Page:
Because John Corbett and Jim Dempsey stay busy running one of the most respected art galleries in the U.S., the good works of their Corbett vs. Dempsey record label rarely get the attention they deserve. But their scrappy little operation, which carries on the invaluable work Corbett started in 2000 with the Unheard Music Series imprint of Atavistic Records, provides a wonderful service—particularly in making some of the most electric, exciting, and overlooked sounds in the history of improvised music available to new audiences. CvsD recently released five fascinating titles, and the one that’s kept me riveted is King Alcohol, the latest in a superb string of reissues from the catalog of German free-jazz label FMP. (The other four are two reissued albums by radical guitarist Hans Reichel, a solo record by violinist Billy Bang, and a collection of work by Wendy Gondeln, a sound-art alias of German painter Albert Oehlen.)
King Alcohol is a scorching trio date, led by tenor saxophonist Rüdiger Carl with trombonist Günter Christmann and drummer Detlef Schönenberg. Recorded in 1972 and released the following year, it vividly connects European styles of improvised music with the probing free jazz of late-60s New York. The febrile rapport of the horn players feels like an extrapolation of the most adventurous interactions between saxophonist Archie Shepp and trombonist Roswell Rudd, who worked together on a handful of albums in the late 60s. More often than not they play together, ferociously but carefully communicating, teasing, responding, and blending ideas in real time. Schönenberg's frantic drumming never abandons the pulse despite its wonderfully spasmodic intensity, and he clambers all over his kit as if holding on for dear life—he makes it clear that this isn't music from America.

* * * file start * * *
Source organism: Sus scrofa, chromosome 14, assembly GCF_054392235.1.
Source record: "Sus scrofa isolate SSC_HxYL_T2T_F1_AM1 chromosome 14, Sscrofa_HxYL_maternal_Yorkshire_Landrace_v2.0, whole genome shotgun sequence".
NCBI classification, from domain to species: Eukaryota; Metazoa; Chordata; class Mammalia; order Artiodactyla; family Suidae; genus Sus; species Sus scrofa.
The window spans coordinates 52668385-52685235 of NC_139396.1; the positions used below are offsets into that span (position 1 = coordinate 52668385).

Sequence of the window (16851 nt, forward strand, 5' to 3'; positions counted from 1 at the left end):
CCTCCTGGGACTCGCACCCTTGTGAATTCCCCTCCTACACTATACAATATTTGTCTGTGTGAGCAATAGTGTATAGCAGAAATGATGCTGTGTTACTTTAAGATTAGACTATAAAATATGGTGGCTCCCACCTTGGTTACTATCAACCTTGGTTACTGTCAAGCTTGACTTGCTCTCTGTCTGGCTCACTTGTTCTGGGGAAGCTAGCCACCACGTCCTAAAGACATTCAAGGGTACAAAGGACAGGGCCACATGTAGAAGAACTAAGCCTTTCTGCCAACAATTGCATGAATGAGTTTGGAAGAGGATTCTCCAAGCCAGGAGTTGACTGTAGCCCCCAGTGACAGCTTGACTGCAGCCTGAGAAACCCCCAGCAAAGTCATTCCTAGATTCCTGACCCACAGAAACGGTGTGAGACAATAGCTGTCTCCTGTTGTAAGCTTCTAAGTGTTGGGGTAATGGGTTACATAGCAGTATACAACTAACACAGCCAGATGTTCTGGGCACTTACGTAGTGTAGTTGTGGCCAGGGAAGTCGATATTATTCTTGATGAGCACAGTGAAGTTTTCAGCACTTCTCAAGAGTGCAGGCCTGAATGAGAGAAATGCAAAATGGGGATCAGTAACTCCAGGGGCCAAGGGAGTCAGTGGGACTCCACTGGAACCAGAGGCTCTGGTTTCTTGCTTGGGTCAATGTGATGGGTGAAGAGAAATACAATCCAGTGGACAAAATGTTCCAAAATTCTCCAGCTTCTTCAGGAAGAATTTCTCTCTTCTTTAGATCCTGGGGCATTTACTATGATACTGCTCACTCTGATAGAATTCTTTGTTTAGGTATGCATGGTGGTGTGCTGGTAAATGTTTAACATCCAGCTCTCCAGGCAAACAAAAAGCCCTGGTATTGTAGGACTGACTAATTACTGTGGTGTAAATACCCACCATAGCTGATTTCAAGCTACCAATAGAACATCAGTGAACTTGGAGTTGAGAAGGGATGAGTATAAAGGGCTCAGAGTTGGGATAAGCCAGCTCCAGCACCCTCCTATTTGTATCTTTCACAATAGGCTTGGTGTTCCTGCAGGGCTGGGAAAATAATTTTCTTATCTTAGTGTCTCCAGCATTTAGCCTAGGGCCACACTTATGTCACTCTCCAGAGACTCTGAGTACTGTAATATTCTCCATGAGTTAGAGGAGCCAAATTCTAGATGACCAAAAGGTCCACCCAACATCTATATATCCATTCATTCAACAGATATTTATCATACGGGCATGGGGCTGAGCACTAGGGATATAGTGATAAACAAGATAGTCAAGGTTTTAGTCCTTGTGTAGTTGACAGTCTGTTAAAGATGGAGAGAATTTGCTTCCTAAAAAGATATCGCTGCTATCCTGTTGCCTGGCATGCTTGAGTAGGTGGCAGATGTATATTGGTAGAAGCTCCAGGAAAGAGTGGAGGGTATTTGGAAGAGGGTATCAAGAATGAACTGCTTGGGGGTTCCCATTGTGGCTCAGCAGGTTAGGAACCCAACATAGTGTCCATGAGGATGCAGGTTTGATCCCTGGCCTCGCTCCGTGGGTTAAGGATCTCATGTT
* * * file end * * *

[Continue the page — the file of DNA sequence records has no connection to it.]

The packaging of the reissue adds nothing to the beautifully sparse original artwork. Its liner notes contained little more than credits and a poetic message: "This record is dedicated to all drinker friends, enemies + to all dead musicians. King Alcohol—a hymn on him, the last mighty confederate against cold, soberness, hunger, sleeplessness, and a special kind of ghosts." What the reissue does add is a full disc of previously unreleased material cut during the same session—70 minutes of bracing improvisation to complement the LP's 40 minutes. A digital version of the original album has been available for some time thanks to the folks at Destination: Out, which has administered the FMP catalog online for years, but the chance to own a physical version—and all the extra music—is still a great treat. Below you can check out one of the previously unissued tracks, "KA ALT #4."